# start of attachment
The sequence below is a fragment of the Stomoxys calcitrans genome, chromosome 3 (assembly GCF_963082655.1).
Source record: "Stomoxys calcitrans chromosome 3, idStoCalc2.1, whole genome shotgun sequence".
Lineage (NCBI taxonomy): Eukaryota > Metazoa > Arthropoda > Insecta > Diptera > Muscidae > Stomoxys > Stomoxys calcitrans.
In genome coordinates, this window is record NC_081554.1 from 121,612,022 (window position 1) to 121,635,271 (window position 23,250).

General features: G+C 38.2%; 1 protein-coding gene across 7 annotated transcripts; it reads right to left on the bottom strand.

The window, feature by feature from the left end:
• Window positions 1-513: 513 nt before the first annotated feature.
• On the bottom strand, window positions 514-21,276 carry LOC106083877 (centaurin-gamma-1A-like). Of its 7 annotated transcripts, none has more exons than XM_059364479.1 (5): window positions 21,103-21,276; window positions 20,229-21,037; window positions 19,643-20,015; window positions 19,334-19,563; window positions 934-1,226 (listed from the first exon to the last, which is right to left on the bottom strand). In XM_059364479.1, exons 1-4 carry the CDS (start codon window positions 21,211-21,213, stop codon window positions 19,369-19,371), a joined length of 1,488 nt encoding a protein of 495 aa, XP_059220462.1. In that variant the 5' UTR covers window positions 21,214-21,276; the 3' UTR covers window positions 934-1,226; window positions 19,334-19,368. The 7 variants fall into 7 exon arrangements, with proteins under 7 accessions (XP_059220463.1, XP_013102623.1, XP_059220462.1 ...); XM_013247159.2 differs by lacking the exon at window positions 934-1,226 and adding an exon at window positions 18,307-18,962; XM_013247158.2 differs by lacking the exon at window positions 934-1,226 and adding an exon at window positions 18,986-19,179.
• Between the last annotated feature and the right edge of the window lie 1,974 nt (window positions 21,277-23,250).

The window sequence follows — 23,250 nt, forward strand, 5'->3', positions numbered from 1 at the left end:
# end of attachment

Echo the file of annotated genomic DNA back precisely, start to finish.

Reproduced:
The sequence below is a fragment of the Stomoxys calcitrans genome, chromosome 3 (assembly GCF_963082655.1).
Source record: "Stomoxys calcitrans chromosome 3, idStoCalc2.1, whole genome shotgun sequence".
Lineage (NCBI taxonomy): Eukaryota > Metazoa > Arthropoda > Insecta > Diptera > Muscidae > Stomoxys > Stomoxys calcitrans.
In genome coordinates, this window is record NC_081554.1 from 121,612,022 (window position 1) to 121,635,271 (window position 23,250).

General features: G+C 38.2%; 1 protein-coding gene across 7 annotated transcripts; it reads right to left on the bottom strand.

The window, feature by feature from the left end:
• Window positions 1-513: 513 nt before the first annotated feature.
• On the bottom strand, window positions 514-21,276 carry LOC106083877 (centaurin-gamma-1A-like). Of its 7 annotated transcripts, none has more exons than XM_059364479.1 (5): window positions 21,103-21,276; window positions 20,229-21,037; window positions 19,643-20,015; window positions 19,334-19,563; window positions 934-1,226 (listed from the first exon to the last, which is right to left on the bottom strand). In XM_059364479.1, exons 1-4 carry the CDS (start codon window positions 21,211-21,213, stop codon window positions 19,369-19,371), a joined length of 1,488 nt encoding a protein of 495 aa, XP_059220462.1. In that variant the 5' UTR covers window positions 21,214-21,276; the 3' UTR covers window positions 934-1,226; window positions 19,334-19,368. The 7 variants fall into 7 exon arrangements, with proteins under 7 accessions (XP_059220463.1, XP_013102623.1, XP_059220462.1 ...); XM_013247159.2 differs by lacking the exon at window positions 934-1,226 and adding an exon at window positions 18,307-18,962; XM_013247158.2 differs by lacking the exon at window positions 934-1,226 and adding an exon at window positions 18,986-19,179.
• Between the last annotated feature and the right edge of the window lie 1,974 nt (window positions 21,277-23,250).

The window sequence follows — 23,250 nt, forward strand, 5'->3', positions numbered from 1 at the left end: